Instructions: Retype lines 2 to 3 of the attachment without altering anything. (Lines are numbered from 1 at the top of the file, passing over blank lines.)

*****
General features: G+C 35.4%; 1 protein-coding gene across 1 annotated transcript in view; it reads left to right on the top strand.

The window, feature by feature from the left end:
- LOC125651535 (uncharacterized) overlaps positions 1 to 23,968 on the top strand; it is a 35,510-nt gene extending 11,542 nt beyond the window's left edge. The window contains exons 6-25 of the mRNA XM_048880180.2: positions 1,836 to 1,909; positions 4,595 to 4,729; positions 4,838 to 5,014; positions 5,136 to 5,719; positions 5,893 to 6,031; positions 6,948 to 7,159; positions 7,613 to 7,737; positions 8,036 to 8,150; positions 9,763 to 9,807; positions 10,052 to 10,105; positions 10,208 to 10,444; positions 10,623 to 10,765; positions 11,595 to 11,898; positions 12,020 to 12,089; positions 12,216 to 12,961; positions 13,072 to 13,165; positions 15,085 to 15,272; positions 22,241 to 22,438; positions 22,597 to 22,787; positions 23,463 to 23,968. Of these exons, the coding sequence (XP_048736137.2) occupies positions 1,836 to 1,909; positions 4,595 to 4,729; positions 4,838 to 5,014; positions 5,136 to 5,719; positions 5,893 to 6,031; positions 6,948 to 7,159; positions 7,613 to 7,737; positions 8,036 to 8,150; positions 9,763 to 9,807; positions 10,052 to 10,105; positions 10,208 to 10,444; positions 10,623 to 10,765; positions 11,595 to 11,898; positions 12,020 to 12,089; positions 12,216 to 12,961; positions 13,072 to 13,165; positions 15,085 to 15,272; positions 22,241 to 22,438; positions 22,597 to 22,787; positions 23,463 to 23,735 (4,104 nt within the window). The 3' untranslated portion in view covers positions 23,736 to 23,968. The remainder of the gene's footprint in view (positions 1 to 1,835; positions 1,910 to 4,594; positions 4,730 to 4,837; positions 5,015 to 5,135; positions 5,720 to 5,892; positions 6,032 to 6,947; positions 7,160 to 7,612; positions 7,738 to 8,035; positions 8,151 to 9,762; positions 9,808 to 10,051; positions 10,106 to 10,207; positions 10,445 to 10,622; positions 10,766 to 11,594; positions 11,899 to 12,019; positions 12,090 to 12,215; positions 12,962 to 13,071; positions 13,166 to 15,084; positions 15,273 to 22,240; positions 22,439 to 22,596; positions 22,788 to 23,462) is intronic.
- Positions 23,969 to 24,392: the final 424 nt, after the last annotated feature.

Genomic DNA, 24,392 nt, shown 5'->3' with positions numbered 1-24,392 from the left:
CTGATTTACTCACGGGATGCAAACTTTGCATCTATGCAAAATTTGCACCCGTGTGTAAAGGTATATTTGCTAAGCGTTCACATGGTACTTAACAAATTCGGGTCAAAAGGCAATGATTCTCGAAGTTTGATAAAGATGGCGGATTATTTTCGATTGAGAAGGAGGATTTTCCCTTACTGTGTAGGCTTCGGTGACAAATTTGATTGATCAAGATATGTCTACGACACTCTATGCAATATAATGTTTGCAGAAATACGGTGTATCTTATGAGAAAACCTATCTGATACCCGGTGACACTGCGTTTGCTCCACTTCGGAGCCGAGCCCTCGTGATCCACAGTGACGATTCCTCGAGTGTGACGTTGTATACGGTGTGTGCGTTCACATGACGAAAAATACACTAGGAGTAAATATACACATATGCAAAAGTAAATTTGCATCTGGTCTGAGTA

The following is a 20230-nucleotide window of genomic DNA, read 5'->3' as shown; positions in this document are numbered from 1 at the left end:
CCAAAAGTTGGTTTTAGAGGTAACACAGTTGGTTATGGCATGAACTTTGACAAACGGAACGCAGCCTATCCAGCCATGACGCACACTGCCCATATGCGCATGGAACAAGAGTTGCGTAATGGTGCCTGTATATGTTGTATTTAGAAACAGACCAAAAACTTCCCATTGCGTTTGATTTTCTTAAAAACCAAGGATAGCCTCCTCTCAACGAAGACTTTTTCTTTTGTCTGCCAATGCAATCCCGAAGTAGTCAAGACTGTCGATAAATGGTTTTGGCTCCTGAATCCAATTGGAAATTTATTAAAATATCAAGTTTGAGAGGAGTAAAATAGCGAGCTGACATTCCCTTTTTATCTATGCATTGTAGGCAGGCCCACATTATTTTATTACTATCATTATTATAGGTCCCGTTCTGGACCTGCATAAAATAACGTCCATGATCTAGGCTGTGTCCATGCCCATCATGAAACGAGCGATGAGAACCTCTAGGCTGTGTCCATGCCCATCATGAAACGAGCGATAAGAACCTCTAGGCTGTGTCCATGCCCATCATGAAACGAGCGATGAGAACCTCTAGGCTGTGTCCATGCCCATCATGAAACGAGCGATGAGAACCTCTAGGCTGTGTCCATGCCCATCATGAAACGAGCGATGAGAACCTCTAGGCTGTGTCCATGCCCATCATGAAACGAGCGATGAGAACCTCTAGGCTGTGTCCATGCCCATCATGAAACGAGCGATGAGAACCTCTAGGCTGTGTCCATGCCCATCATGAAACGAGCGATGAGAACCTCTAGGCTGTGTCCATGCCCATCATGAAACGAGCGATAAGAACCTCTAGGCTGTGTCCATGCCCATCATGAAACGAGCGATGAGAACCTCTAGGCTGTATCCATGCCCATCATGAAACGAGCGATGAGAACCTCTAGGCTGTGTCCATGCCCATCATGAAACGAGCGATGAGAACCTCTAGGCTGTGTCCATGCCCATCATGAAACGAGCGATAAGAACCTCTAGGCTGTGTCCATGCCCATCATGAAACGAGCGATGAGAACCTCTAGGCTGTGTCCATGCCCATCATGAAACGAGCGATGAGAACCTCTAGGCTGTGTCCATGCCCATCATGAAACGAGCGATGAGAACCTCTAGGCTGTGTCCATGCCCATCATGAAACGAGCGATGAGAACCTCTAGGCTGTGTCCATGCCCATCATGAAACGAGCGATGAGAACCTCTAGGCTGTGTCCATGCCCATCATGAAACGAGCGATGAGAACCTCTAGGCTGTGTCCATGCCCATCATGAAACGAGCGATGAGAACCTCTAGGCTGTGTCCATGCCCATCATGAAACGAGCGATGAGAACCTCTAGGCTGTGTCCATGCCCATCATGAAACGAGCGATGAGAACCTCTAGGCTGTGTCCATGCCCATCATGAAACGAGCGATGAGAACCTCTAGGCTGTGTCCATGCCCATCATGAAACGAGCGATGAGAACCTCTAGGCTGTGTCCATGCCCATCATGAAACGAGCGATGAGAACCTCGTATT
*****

The window, feature by feature from the left end:
- LOC125651535 (uncharacterized) overlaps positions 1 to 23,968 on the top strand; it is a 35,510-nt gene extending 11,542 nt beyond the window's left edge. The window contains exons 6-25 of the mRNA XM_048880180.2: positions 1,836 to 1,909; positions 4,595 to 4,729; positions 4,838 to 5,014; positions 5,136 to 5,719; positions 5,893 to 6,031; positions 6,948 to 7,159; positions 7,613 to 7,737; positions 8,036 to 8,150; positions 9,763 to 9,807; positions 10,052 to 10,105; positions 10,208 to 10,444; positions 10,623 to 10,765; positions 11,595 to 11,898; positions 12,020 to 12,089; positions 12,216 to 12,961; positions 13,072 to 13,165; positions 15,085 to 15,272; positions 22,241 to 22,438; positions 22,597 to 22,787; positions 23,463 to 23,968. Of these exons, the coding sequence (XP_048736137.2) occupies positions 1,836 to 1,909; positions 4,595 to 4,729; positions 4,838 to 5,014; positions 5,136 to 5,719; positions 5,893 to 6,031; positions 6,948 to 7,159; positions 7,613 to 7,737; positions 8,036 to 8,150; positions 9,763 to 9,807; positions 10,052 to 10,105; positions 10,208 to 10,444; positions 10,623 to 10,765; positions 11,595 to 11,898; positions 12,020 to 12,089; positions 12,216 to 12,961; positions 13,072 to 13,165; positions 15,085 to 15,272; positions 22,241 to 22,438; positions 22,597 to 22,787; positions 23,463 to 23,735 (4,104 nt within the window). The 3' untranslated portion in view covers positions 23,736 to 23,968. The remainder of the gene's footprint in view (positions 1 to 1,835; positions 1,910 to 4,594; positions 4,730 to 4,837; positions 5,015 to 5,135; positions 5,720 to 5,892; positions 6,032 to 6,947; positions 7,160 to 7,612; positions 7,738 to 8,035; positions 8,151 to 9,762; positions 9,808 to 10,051; positions 10,106 to 10,207; positions 10,445 to 10,622; positions 10,766 to 11,594; positions 11,899 to 12,019; positions 12,090 to 12,215; positions 12,962 to 13,071; positions 13,166 to 15,084; positions 15,273 to 22,240; positions 22,439 to 22,596; positions 22,788 to 23,462) is intronic.